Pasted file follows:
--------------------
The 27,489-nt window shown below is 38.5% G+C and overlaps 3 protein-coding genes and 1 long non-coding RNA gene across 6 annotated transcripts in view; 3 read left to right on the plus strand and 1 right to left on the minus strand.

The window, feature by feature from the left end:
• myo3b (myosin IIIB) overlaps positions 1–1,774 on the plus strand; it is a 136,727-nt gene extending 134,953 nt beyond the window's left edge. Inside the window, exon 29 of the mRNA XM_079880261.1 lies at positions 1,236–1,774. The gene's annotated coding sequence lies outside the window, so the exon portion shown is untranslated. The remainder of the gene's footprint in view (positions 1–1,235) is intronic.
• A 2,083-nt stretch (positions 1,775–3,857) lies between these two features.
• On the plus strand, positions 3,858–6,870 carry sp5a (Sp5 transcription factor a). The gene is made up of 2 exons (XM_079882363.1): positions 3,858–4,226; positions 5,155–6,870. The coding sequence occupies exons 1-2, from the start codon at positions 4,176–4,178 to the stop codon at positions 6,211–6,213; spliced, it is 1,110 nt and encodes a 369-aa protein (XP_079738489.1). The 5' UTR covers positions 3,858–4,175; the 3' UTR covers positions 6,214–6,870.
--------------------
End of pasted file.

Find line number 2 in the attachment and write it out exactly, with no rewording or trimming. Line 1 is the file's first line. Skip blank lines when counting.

The window, feature by feature from the left end: